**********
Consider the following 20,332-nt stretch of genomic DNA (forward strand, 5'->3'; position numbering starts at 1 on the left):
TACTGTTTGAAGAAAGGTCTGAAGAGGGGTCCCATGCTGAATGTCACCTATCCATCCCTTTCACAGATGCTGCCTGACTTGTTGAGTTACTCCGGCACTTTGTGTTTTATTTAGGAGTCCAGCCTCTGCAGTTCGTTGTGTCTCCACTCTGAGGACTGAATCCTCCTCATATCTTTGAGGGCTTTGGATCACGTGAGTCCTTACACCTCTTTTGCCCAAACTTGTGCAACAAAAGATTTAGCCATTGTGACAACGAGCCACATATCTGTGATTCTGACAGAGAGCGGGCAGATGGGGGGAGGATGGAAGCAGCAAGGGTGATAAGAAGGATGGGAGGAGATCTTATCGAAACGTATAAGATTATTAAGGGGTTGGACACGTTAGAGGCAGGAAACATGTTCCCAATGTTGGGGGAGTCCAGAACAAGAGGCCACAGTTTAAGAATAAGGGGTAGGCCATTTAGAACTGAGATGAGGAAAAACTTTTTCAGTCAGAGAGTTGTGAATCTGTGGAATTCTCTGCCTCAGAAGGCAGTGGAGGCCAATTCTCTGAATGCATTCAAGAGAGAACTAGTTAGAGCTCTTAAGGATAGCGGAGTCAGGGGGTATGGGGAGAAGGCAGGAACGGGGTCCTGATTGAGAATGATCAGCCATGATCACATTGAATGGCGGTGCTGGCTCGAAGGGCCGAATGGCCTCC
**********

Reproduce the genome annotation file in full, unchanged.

Consider the following 20,332-nt stretch of genomic DNA (forward strand, 5'->3'; position numbering starts at 1 on the left):
TACTGTTTGAAGAAAGGTCTGAAGAGGGGTCCCATGCTGAATGTCACCTATCCATCCCTTTCACAGATGCTGCCTGACTTGTTGAGTTACTCCGGCACTTTGTGTTTTATTTAGGAGTCCAGCCTCTGCAGTTCGTTGTGTCTCCACTCTGAGGACTGAATCCTCCTCATATCTTTGAGGGCTTTGGATCACGTGAGTCCTTACACCTCTTTTGCCCAAACTTGTGCAACAAAAGATTTAGCCATTGTGACAACGAGCCACATATCTGTGATTCTGACAGAGAGCGGGCAGATGGGGGGAGGATGGAAGCAGCAAGGGTGATAAGAAGGATGGGAGGAGATCTTATCGAAACGTATAAGATTATTAAGGGGTTGGACACGTTAGAGGCAGGAAACATGTTCCCAATGTTGGGGGAGTCCAGAACAAGAGGCCACAGTTTAAGAATAAGGGGTAGGCCATTTAGAACTGAGATGAGGAAAAACTTTTTCAGTCAGAGAGTTGTGAATCTGTGGAATTCTCTGCCTCAGAAGGCAGTGGAGGCCAATTCTCTGAATGCATTCAAGAGAGAACTAGTTAGAGCTCTTAAGGATAGCGGAGTCAGGGGGTATGGGGAGAAGGCAGGAACGGGGTCCTGATTGAGAATGATCAGCCATGATCACATTGAATGGCGGTGCTGGCTCGAAGGGCCGAATGGCCTCC